Pedaling from the Black Forest to the Yellow Sea
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Day 36 (Macedonia): meadow underneath Zavoy - Treskavec Monastery (half a day of biking)

today’s distance: 58km
total distance: 2909km
riding time: 3-4h

I woke up to a beautiful morning, blue sky, almost no clouds and soon set out to do the last bit of climbing. After reaching the pass, it was downhill for a few km and it could have been great if not for the strange cracks in the road.

At one point I looked up and thought I had seen a snow-covered mountain. Looking up again it was gone. I wasn’t in a desert yet … it was to appear later again and I would ride along its flanks for quite a while.

I finally decided to replace the other screw on the rear rack. Just as the other side, the threading had given up quickly … too quickly if you ask me. Bad quality I will say again. I asked in a town and the local car place didn’t have anything, but one of the guys started yelling to someone else who would bring me to another person. A seriously big guy, who would first bring out a short stubby screw (too short), then a thicker one (too thick) and eventually plunk himself on his scooter only to appear again 10 minutes later with a perfectly fitting screw. I talked to his son in the meantime who gave me directions and told me that there would be a climb coming up before getting to Bitola. I asked what I owed them, they would hear nothing of it.

Then the climb, which wasn’t bad - but just big long wide roads. Psychologically not the most appealing type of road. Got to the top and eventually reached Bitola aided by a good tailwind. Here it was either on to Greece, staying in Bitola (nice place, but not enough to make me spend the night) or heading to the Treskavec Monastery. It all hinged on whether I would find a place for the bike as I was going to take a bus and taxi to get there. Elena from the tourist information office just said to put it in the office and to pick it up agai n the next day. Did my purchases and set out by bus (an hour later only) and taxi. The taxi driver didn’t really know where to go and had to ask for directions a few times. Apparently he had never brought anyone here. The ride was interesting. We passed through an area of town that was largely inhabited by Sinti and Roma (commonly referred to as Gypsies) and he mentioned the surroundings with disgust. Not the first time it happened during this trip. But lo and behold the lady we stopped to ask for directions spoke really good German and told us where to go. She also asked whether I went by myself and if I wasn’t afraid. Not sure what I was getting myself into …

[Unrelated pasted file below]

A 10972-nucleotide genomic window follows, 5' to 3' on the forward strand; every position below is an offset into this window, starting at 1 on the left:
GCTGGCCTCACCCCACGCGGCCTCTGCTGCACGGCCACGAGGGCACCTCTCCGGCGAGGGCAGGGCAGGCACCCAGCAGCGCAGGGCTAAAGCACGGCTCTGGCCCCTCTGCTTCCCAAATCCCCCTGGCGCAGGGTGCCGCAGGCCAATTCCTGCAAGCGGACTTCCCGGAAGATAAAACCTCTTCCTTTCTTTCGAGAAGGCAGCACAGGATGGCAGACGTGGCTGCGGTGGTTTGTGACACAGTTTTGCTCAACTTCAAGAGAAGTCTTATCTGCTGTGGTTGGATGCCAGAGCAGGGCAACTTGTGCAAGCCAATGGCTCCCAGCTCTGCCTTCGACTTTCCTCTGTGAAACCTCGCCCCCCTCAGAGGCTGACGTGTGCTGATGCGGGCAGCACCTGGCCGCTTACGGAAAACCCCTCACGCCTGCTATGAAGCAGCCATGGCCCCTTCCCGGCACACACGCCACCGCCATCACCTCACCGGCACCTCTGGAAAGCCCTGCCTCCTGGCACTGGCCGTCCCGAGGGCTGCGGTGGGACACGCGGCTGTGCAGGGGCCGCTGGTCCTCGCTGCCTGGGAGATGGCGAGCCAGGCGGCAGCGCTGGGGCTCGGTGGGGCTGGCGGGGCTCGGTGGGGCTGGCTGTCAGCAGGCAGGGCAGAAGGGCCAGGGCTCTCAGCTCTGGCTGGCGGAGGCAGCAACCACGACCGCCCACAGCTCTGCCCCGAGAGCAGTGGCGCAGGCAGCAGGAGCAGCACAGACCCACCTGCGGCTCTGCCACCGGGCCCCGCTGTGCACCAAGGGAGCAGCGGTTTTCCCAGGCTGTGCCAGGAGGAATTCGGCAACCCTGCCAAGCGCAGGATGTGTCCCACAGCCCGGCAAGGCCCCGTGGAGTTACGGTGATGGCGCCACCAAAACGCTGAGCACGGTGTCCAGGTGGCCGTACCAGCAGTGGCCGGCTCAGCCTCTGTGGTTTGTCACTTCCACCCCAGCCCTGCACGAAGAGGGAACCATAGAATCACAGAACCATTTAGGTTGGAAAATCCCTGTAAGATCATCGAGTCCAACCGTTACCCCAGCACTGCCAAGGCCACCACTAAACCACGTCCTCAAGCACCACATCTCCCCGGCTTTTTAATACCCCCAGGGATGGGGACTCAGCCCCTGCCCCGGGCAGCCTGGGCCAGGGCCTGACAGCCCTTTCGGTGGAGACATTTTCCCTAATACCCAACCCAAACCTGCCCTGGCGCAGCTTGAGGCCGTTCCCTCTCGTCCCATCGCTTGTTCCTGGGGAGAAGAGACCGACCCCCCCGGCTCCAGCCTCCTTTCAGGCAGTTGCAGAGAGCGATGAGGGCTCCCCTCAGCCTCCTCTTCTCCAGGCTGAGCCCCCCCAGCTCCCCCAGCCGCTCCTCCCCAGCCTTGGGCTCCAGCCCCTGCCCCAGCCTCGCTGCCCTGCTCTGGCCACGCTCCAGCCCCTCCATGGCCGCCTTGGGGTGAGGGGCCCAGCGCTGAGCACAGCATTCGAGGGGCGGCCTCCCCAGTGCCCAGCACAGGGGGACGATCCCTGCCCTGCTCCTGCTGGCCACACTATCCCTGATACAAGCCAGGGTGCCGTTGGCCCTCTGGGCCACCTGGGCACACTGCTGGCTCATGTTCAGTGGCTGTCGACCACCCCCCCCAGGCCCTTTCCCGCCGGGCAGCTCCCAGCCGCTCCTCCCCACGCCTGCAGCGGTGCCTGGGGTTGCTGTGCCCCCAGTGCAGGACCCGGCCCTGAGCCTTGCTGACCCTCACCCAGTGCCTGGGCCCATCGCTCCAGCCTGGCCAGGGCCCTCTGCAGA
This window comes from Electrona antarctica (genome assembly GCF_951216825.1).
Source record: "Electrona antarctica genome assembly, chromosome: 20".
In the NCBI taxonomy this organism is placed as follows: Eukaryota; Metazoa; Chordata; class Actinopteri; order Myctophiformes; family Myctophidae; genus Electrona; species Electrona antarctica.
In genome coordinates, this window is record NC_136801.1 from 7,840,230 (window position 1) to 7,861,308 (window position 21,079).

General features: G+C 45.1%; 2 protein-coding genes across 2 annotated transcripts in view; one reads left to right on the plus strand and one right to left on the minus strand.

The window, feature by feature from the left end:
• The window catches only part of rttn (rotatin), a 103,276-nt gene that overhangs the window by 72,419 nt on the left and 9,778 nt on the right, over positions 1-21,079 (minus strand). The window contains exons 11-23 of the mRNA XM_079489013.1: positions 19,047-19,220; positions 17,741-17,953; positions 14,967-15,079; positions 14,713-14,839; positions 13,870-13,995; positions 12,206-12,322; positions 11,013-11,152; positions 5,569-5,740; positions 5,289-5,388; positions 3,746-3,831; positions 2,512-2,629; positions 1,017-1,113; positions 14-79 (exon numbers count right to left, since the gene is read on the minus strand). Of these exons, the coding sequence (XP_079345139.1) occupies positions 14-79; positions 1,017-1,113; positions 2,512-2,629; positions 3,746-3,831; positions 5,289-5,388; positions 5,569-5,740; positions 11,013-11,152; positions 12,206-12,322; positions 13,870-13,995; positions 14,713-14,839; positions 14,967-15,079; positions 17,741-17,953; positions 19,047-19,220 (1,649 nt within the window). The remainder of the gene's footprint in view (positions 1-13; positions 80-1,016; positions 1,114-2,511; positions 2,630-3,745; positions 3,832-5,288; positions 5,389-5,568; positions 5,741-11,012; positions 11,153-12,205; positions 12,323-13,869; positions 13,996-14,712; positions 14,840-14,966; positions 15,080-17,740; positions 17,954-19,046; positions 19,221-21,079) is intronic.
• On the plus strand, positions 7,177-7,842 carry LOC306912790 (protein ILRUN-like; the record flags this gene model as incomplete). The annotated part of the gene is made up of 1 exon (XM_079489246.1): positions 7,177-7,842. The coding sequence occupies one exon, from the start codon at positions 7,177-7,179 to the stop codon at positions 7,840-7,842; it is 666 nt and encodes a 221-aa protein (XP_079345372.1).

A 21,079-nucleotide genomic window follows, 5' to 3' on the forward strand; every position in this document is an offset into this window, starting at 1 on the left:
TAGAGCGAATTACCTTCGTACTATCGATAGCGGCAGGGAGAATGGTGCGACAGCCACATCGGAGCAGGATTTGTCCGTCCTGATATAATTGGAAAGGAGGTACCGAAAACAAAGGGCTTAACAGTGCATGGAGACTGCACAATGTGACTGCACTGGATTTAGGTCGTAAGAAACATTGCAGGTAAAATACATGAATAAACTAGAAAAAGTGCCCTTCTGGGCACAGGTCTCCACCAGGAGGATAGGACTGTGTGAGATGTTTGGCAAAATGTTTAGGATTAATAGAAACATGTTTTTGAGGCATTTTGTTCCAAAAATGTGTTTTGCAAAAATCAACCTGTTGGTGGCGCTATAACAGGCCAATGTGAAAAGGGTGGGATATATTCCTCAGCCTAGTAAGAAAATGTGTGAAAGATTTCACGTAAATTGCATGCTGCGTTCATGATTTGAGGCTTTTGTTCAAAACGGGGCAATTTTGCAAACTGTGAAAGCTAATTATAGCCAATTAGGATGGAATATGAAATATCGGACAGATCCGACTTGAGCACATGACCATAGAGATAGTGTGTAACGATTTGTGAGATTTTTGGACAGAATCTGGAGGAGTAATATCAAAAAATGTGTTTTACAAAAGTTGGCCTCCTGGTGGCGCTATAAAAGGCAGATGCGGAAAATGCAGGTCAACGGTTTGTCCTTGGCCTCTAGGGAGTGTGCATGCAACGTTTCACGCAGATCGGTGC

Almost there we thought and we ask the next sheepfarmer, he gives directions. The Lonely Planet says to go into the village of Dabnica, so I tell the driver to head there. It was all bunk … We ask in the non-existing village and sure enough happen upon Josko who again speaks perfect German.

He too is a sheepfarmer and is tending to some cows as well. He makes short shrift of things, puts himself in the taxi, says to go back a bit and gives me perfect directions. Look at this stone, go there and hang a left. Not that it would have been all that necessary given that I soon stumbled upon a pedestrian highway practically. If you have the LP, forget about what it says. Don’t go to the village, if you see church to your right, go back 500m and head up the mountain which is on your right as you head down the valley. You should see the monastery and a white stone above you. Head for that stone, then hang a left. It’s simple really. The climb isn’t really hard and extremely fun. Haven’t seen the dinosaurs that the LP refers to, but hey … they can’t always be right.

I arrive at the monastery soon enough, greeted by the big St. Bernard and there are only three people there. It turned out to be much bigger than what it looks like from beneath. The only monk in this quite good-size place, and an elderly woman and a young man as very temporary caretakers. The monk is a humorous guy and when I ask him whether this isn’t a large place for essentially one person, he says “I’m a big man!” with a resounding laugh. Our whole conversation is great and his English amazing. We also have a common acquaintance as it turns out, he is friends with Antonio (this will mean something to only a couple of people). I spend the night at the monastery in a wonderfully peaceful and quiet environment.


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